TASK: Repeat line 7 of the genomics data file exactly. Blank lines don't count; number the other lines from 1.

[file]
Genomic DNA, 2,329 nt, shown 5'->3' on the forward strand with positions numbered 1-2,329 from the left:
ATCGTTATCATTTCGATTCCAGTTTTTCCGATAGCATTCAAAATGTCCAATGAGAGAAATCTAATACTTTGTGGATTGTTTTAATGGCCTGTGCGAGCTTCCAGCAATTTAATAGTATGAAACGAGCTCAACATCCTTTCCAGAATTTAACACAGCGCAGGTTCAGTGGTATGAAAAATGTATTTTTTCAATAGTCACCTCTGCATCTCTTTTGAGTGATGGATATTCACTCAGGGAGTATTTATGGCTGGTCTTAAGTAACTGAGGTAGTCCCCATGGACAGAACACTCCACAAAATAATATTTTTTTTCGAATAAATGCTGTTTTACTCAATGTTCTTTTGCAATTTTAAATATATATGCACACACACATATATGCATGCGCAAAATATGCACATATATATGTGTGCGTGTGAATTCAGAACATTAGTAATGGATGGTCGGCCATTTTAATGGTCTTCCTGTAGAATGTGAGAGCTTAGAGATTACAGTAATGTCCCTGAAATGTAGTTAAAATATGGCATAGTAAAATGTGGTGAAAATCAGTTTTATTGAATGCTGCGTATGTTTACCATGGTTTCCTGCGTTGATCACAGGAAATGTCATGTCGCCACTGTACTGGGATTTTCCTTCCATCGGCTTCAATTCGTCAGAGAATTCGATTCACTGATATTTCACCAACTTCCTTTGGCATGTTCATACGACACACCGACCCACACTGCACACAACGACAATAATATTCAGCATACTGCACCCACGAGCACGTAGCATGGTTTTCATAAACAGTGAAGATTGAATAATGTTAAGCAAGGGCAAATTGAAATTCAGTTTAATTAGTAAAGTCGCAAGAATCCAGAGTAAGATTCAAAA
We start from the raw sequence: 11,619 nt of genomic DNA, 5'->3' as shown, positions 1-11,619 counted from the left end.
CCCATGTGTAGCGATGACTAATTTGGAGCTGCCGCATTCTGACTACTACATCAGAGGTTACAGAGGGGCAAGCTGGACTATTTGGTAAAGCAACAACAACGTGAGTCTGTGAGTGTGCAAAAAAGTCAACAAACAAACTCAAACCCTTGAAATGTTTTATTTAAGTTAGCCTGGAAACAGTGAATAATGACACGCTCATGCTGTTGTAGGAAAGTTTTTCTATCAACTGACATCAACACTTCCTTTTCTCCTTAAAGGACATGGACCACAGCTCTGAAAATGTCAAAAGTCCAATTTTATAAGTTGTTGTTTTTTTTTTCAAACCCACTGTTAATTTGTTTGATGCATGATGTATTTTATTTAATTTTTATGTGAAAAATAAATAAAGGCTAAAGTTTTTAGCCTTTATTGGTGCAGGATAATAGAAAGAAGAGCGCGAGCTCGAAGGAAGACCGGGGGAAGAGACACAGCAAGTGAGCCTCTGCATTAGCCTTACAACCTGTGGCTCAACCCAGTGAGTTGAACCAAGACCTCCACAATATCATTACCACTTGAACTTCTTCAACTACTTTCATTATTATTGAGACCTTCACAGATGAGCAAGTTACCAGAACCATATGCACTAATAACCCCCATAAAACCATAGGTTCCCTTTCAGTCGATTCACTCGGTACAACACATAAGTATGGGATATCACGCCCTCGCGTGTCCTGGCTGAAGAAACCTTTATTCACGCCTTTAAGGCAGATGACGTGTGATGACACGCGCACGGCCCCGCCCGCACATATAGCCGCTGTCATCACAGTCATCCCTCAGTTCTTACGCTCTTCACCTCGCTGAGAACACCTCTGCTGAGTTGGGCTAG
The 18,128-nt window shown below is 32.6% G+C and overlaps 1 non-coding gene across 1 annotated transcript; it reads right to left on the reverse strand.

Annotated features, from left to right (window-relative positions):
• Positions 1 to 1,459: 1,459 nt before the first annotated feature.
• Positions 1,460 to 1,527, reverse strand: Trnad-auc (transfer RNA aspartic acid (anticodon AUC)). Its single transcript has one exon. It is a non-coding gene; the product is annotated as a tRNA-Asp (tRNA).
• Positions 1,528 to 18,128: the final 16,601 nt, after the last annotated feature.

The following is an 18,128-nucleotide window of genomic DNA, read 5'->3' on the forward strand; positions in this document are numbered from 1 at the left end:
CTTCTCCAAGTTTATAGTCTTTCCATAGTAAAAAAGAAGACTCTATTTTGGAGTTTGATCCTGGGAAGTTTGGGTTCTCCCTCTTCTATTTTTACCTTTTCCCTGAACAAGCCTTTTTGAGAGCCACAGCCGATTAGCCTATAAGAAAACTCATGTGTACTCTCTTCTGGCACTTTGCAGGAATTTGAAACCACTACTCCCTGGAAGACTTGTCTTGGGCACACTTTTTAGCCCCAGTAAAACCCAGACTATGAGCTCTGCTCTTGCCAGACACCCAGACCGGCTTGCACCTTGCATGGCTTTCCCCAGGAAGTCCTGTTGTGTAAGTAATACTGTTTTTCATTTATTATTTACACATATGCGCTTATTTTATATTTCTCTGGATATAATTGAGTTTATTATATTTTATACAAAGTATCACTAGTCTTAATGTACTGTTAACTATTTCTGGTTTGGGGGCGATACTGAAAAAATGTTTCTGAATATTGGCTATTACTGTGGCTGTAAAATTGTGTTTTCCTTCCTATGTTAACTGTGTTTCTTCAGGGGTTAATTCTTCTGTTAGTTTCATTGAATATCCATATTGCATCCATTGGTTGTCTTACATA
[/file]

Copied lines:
• Positions 1 to 1,459: 1,459 nt before the first annotated feature.